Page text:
Through playing with Lego, you can greatly improve a student’s ability to learn science, technology, engineering, math and literacy. Yes, literacy.
According to LEGO, children spend 5 billion hours a year immersed in creative play with a 50 year-old Danish concept derived from the words “leg godt”, meaning “play well.” They’re not only playing well, they’re building, designing, constructing, learning, and tapping into their inner imagination with colorful sets of bricks that haven’t changed over the years.
Perhaps no change was necessary. Research shows that Legos are more popular than ever and aren’t just used for informal play anymore.
Here are some ways teachers are using LEGOS in the classroom and at home:
It’s well-known that LEGOS stimulate STEM (Science, Technology, Engineering and Math) education by fostering engineering, collaboration and problem-solving skills. They also help teach basic math skills. Think parts and whole, number sense, fractions, and analyzing data, to name a few. One preparatory school in England, however, has become the first school in the world to actually teach five year-olds how to do math using LEGOS as its primary means of instruction. In conjunction with LEGO Education, Birchfield School in Shropshire built a LEGO Innovation Studio capitalizing on “MoreToMath”, a hands-on educational tool from LEGO that teaches problem-solving to First and Second Graders. The need was imminent, according to Headmaster Hugh Myott. “We are very focused on the requirement for key skills for the 21st century,” he said. “Problem-solving, collaborative work, and teamwork are all essential, and through the practical use of LEGO, it engages the students in this area. We have got to prepare young people for living the 21st century.”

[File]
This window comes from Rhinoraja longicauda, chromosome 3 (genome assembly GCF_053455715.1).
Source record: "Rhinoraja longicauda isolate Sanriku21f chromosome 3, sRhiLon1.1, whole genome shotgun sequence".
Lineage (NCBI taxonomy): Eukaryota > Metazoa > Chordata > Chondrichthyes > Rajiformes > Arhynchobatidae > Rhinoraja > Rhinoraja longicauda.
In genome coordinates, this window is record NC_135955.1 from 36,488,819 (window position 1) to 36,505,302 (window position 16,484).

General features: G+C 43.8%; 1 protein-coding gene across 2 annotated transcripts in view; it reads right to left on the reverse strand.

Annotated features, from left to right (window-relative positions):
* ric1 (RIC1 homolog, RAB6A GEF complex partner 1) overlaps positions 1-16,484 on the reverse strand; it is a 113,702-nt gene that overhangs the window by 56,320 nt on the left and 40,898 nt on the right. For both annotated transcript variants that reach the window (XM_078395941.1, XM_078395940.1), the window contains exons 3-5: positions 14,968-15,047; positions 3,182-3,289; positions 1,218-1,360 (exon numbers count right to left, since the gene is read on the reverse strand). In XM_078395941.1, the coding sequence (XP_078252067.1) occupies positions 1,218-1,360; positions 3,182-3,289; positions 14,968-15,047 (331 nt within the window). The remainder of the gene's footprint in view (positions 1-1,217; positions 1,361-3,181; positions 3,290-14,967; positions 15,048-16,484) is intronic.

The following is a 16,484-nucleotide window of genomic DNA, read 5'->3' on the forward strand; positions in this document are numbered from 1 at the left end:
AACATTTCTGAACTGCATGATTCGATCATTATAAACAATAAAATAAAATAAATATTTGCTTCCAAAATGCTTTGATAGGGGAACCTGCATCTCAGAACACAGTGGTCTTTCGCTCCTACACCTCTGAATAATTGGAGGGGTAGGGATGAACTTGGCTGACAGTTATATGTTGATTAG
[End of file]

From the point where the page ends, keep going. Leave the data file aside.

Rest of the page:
Legos aren’t just limited to math and science. At Birchfield School and beyond, LEGOS are being used to inspire creativity, communication, and to build literacy. LEGO StoryStarter, intended for grades 2-5, helps to build kids’ imagination by creating their own narratives and retelling stories with sequence scenes. Students collaborate and build stories with bricks, then use LEGO software to photograph, write, and publish their stories. Simple LEGO bricks can help teach literacy at home and in the classroom:
- Spelling – write letters on the sides of bricks to connect and spell words.
- Matching – match same color bricks to beginning sounds, to rhyming, and to upper/lower case letters.
- Sentence building – write words on sides of bricks to build sentences and incorporate sight words.
- Phonemic Awareness – count syllables with bricks.
- Story starters – give the students the first sentence to a story. Have the students build the story with bricks, then write it.
Engineering and Science
LEGOS play a foundational role in science in classrooms globally. French Engineer Mac Castéra created “Brickscientist,” a Netherlands-based educational workshop that travels all over the world to teach kids about science and engineering. When he took his workshop to some of the poorest children in India, Castéra asked students in Dehli to craft rockets, satellites, and astronomy with Legos. The results were telling. “They responded really well to the workshops, showing great interest in both the science and culture sessions,” he said. He also introduced programming with the LEGO Education WeDo Set. “The concept of the WeDo user programming interface also caught their attention, and it ended up being very much about self-learning. Soon they could reprogram the purpose-built plane, with me barely having to explain the concept.”
While LEGOS have remained a treasured toy among all ages, its educational benefits are superseding it’s entertainment value and have become building blocks for the future.